This is the very first project of an ex-member ONE SHOT. The band is led by drummer Daniel Jeand'Heur. The music itself, while firmly connected to the classic One Shot sound (a heavy bass, explosive drums, Fender Rhodes, long tracks), also features a horn section.
The result, as you may expect from such a band, is a bridge between the most electric jazz-rock bands and prog. But the real sensation here is the inclusion of occasional vocals that add a modern urban vibe to the whole thing - and that fits perfectly. That guy (whose stage name is "Onan") reminds quite a bit some of George Duke's vocals while with FZ's Mothers of Inventions.
Friedenberg's work provides the first comprehensive study of the use of seals by Jews from the 12th to the 16th century and their role in transforming Europe from a barter economy to a money economy. Structuring his analysis by geographic regions, Friedenberg examines the physical nature of the seals and discusses the symbols and legends they employ. He examines their relation to similar Christian seals, their legal validity and use, and their prevalence in certain areas at certain times. In all, 177 seals are catalogued. …
Stamp and cylinder seals are a crucial source for the art, history, and religion of the ancient Near East. The rulers, gods, demons, and monsters that move in stately and seemingly dumb procession around the seals give us important insights into the real and magical worlds of the ancients. Cylinder and stamp seals were among the first objects to enter the Museum’s collection from the Near East. …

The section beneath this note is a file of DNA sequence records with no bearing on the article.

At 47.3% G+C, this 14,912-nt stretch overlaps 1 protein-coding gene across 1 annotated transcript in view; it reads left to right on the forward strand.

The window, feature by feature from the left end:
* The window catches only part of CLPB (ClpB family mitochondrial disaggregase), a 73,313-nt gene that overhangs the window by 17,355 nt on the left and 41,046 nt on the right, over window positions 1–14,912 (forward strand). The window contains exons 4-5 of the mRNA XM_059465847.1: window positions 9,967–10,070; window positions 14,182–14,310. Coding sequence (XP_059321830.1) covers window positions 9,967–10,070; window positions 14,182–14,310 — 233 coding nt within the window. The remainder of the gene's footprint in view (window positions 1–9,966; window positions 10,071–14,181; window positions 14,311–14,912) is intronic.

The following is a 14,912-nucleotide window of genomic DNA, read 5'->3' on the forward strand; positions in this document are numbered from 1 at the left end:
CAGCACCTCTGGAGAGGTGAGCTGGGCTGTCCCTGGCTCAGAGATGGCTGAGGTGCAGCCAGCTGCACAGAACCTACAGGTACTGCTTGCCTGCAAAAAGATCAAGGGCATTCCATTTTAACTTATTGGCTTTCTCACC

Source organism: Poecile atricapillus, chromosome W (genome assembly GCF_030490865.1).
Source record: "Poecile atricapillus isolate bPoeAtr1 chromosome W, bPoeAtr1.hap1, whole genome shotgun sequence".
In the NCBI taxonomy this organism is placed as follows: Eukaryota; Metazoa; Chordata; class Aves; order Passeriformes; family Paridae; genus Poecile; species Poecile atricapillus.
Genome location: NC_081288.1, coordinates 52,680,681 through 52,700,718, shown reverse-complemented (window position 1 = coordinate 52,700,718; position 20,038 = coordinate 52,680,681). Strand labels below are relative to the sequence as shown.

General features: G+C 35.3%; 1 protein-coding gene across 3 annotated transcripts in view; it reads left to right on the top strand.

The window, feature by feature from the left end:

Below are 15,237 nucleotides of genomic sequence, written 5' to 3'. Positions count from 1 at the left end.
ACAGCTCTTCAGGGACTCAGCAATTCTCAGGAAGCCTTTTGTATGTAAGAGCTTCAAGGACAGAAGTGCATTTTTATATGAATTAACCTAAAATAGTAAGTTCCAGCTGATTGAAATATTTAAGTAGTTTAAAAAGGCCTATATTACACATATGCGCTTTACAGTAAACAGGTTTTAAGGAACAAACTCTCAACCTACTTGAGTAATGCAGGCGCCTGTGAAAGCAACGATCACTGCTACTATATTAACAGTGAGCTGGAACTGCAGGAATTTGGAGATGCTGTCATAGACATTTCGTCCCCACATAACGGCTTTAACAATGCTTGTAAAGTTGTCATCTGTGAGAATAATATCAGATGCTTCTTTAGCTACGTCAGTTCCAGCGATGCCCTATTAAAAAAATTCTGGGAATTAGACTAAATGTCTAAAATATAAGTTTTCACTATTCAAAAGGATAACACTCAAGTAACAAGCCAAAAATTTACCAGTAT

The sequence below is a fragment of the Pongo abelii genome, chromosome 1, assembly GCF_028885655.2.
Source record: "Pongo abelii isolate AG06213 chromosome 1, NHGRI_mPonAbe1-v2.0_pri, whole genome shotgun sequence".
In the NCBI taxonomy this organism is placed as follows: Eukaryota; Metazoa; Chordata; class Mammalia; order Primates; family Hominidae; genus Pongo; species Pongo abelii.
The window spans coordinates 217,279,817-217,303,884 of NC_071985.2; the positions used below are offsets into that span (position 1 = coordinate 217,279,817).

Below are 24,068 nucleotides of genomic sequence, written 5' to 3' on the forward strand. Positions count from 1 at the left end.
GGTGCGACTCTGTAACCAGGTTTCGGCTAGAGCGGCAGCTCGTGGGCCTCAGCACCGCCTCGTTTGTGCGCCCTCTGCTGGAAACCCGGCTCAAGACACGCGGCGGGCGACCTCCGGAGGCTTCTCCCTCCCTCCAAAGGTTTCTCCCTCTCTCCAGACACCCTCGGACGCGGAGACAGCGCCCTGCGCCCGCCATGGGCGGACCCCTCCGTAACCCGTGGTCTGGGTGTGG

The first complete history of the US Navy SEALs - from their roots in World War II to their celebrated efforts in the war on terror - written with the unprecedented cooperation of the Navy.
Featuring "Hummingbird" and "Summer Breeze"
Summer Breeze offered an unusually ambitious array of music within a soft rock context – most artists tried to avoid weighty subjects in such surroundings (except, of course, CSN or Simon & Garfunkel, who could pretty much get away with anything). The title track is one of those relentlessly appealing 1970s harmony-rock anthems, in the same mode as the Doobie Brothers' "Listen to the Music" and appropriately ubiquitous on the radio and in the memory; the guitar (electric and acoustic) and vocal hooks are all well-nigh irresistible. The rest varies in sound and focus.